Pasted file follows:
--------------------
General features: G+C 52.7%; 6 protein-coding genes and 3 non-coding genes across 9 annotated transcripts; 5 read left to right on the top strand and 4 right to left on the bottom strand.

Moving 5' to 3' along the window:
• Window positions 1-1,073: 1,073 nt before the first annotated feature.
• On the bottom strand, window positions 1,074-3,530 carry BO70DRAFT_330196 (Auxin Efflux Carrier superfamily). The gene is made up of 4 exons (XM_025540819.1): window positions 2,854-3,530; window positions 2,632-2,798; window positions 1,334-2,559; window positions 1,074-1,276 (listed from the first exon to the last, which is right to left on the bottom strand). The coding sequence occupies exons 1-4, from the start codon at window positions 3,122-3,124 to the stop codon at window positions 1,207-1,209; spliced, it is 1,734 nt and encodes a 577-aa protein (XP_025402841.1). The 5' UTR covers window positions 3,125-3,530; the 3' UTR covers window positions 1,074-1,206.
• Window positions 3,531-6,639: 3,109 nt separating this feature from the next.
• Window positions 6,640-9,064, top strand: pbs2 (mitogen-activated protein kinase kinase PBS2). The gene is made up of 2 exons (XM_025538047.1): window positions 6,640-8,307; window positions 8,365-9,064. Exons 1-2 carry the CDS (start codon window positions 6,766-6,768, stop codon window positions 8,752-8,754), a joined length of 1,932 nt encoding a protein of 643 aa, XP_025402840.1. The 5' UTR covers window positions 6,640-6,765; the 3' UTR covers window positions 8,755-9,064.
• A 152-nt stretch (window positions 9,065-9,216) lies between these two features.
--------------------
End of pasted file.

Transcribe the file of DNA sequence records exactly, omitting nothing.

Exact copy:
General features: G+C 52.7%; 6 protein-coding genes and 3 non-coding genes across 9 annotated transcripts; 5 read left to right on the top strand and 4 right to left on the bottom strand.

Moving 5' to 3' along the window:
• Window positions 1-1,073: 1,073 nt before the first annotated feature.
• On the bottom strand, window positions 1,074-3,530 carry BO70DRAFT_330196 (Auxin Efflux Carrier superfamily). The gene is made up of 4 exons (XM_025540819.1): window positions 2,854-3,530; window positions 2,632-2,798; window positions 1,334-2,559; window positions 1,074-1,276 (listed from the first exon to the last, which is right to left on the bottom strand). The coding sequence occupies exons 1-4, from the start codon at window positions 3,122-3,124 to the stop codon at window positions 1,207-1,209; spliced, it is 1,734 nt and encodes a 577-aa protein (XP_025402841.1). The 5' UTR covers window positions 3,125-3,530; the 3' UTR covers window positions 1,074-1,206.
• Window positions 3,531-6,639: 3,109 nt separating this feature from the next.
• Window positions 6,640-9,064, top strand: pbs2 (mitogen-activated protein kinase kinase PBS2). The gene is made up of 2 exons (XM_025538047.1): window positions 6,640-8,307; window positions 8,365-9,064. Exons 1-2 carry the CDS (start codon window positions 6,766-6,768, stop codon window positions 8,752-8,754), a joined length of 1,932 nt encoding a protein of 643 aa, XP_025402840.1. The 5' UTR covers window positions 6,640-6,765; the 3' UTR covers window positions 8,755-9,064.
• A 152-nt stretch (window positions 9,065-9,216) lies between these two features.